Theories of brain evolution in the past have often been seriously lacking in detail, partly due to the fact that the fossil record leaves little in the way of indicators of brain structure, but mainly due to our profound ignorance of just how the brain works (virtually any explanation will do when there is little data to explain). Evolutionary stories about brain development have often been almost exclusively concerned with the issue of cranial capacity and brain size, without regard for the internal functional arrangement of the brain.
However, the differences between the brains of humans and animals consist in far more than brain size—indeed, some species of animals have larger brains than humans. Even within human populations, there is no correlation between brain size and intelligence. The tremendous difference between human and animal brains does not even consist primarily in the greater number of neurons found in humans. Rather, it consists in their interconnections, that is, the way in which the human brain is ‘wired’. While it is true that the brain is not entirely ‘hardwired’, and neural connectivity may be shaped by experience, nonetheless, this adaptive flexibility exists only within the constraints of a highly specialized and incredibly complex innate network structure. Harrub and Thompson write, ‘We believe that the brain deserves a great deal more respect than evolutionists are willing to afford it’ (p. 216).
It is likely that as the functional organization of the human brain becomes better understood, that its uniqueness compared to the brains of all animal species will be further accentuated, and the irreducible complexity of its network subsystems will become increasingly evident. Superficial similarities will tend to disintegrate into complex dissimilarities. Detailed neuronal investigations and modelling of how certain kinds of processing are accomplished by the brain have, to date, have only been successful in relation to relatively simple and low-level processing, such as segmentation of sensory input and control of motor output.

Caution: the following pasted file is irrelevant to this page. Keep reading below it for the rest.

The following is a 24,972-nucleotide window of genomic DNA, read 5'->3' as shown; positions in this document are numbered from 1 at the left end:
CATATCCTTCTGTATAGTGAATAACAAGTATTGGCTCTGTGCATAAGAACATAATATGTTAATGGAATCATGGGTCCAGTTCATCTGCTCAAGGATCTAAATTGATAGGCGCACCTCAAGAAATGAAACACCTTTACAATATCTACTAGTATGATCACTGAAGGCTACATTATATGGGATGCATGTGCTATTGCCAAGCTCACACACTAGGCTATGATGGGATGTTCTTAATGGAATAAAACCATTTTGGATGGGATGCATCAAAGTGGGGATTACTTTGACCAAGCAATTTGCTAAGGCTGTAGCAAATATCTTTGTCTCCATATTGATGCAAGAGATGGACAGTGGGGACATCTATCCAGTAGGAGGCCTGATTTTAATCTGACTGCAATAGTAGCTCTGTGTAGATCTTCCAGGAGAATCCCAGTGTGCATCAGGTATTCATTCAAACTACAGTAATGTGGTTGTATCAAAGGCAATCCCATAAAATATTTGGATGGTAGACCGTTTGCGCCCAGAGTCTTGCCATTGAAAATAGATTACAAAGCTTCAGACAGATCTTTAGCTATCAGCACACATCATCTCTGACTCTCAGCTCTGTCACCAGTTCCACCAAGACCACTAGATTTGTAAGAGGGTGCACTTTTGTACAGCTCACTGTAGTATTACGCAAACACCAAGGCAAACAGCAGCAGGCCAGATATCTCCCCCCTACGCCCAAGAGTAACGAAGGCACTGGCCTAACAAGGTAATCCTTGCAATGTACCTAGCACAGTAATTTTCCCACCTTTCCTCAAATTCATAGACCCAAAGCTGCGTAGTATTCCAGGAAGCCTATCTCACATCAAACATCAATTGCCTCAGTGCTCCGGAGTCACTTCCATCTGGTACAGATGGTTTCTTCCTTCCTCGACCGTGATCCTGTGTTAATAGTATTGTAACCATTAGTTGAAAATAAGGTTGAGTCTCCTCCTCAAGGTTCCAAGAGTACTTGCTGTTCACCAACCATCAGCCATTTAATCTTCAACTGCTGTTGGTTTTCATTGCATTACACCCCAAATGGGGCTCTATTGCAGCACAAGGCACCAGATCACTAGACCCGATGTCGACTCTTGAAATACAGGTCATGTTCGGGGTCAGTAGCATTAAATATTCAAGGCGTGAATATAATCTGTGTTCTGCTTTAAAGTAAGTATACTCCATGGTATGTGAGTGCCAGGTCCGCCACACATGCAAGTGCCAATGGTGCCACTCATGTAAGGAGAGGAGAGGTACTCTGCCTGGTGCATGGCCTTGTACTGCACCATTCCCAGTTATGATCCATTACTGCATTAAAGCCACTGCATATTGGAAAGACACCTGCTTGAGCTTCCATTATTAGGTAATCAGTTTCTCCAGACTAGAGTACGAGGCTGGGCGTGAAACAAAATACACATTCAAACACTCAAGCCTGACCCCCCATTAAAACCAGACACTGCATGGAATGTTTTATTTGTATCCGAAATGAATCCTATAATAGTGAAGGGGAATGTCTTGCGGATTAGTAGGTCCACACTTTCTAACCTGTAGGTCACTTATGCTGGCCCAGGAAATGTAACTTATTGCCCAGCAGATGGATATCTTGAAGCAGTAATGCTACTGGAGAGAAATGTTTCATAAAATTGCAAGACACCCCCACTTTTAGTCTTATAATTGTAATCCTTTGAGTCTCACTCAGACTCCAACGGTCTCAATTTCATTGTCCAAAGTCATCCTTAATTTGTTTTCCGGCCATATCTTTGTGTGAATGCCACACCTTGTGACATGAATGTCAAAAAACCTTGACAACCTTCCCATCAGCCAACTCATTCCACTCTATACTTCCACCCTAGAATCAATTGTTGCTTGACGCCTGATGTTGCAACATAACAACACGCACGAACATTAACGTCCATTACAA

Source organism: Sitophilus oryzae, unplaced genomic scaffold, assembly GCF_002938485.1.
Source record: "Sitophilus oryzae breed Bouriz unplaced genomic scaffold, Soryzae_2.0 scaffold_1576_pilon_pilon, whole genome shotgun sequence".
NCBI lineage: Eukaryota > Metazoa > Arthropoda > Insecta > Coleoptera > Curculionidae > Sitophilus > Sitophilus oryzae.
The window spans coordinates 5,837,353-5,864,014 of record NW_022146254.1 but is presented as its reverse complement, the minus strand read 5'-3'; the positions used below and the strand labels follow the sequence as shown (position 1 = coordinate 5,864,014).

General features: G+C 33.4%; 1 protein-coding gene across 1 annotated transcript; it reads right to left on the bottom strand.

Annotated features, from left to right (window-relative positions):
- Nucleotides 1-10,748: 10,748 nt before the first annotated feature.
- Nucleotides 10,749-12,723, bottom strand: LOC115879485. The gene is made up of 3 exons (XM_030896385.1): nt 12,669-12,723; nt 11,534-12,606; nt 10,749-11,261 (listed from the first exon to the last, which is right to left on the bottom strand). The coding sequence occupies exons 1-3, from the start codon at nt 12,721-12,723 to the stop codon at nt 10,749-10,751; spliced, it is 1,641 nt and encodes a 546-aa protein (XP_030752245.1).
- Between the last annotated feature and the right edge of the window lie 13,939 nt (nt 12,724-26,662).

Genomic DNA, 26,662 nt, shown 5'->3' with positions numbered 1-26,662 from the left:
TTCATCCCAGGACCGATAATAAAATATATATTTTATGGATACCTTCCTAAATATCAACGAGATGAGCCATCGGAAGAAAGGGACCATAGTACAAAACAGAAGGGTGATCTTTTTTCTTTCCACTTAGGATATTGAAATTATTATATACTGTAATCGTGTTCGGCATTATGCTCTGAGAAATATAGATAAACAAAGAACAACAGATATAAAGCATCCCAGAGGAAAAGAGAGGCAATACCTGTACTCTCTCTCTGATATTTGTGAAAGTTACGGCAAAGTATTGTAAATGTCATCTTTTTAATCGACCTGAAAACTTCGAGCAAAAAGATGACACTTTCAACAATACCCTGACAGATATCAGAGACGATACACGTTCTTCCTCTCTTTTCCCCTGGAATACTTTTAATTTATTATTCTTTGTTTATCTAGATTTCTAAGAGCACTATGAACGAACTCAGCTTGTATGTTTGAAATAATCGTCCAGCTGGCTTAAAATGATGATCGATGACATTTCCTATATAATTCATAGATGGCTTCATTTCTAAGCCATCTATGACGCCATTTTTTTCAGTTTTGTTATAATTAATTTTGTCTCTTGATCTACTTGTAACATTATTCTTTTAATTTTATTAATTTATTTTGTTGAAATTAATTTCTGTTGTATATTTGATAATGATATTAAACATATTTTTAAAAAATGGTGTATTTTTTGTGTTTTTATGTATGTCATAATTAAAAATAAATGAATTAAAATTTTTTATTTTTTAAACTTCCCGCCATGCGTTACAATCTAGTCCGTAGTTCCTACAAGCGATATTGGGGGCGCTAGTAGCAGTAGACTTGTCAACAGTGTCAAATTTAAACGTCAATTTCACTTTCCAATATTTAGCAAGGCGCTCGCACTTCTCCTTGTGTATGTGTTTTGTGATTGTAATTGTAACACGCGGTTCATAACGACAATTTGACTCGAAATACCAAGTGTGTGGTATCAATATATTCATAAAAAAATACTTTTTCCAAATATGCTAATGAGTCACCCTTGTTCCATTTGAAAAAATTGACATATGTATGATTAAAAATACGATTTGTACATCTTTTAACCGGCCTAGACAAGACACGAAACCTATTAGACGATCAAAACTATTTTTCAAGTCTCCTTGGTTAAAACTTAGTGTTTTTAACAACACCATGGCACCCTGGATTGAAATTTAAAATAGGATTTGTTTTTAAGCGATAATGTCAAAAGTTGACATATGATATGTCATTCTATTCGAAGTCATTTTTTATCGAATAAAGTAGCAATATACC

These are the aspects of brain processing that would be expected to be the most similar between humans and animals. This has contributed to an unrealistic illusion that human brains are far more similar to animals than is actually likely to be the case. Creationists have good reason to look forward to advancements in brain science with considerable optimism about its implications for their position.
Human consciousness and the ‘soul’
Chapters 7 and 8 cover the phenomenon of consciousness. The issue of consciousness is an important one, and is an area in which there is not very much work from a creationist perspective. There are actually two logically distinct questions with regards to consciousness and evolution. The first concerns whether consciousness, insofar as it is a biological phenomenon, could have evolved. The second issue, however, is whether consciousness is purely a biological phenomenon at all. If it is not, then obviously it could not have evolved, since neo-Darwinian theory only claims to explain the existence of biological organisms.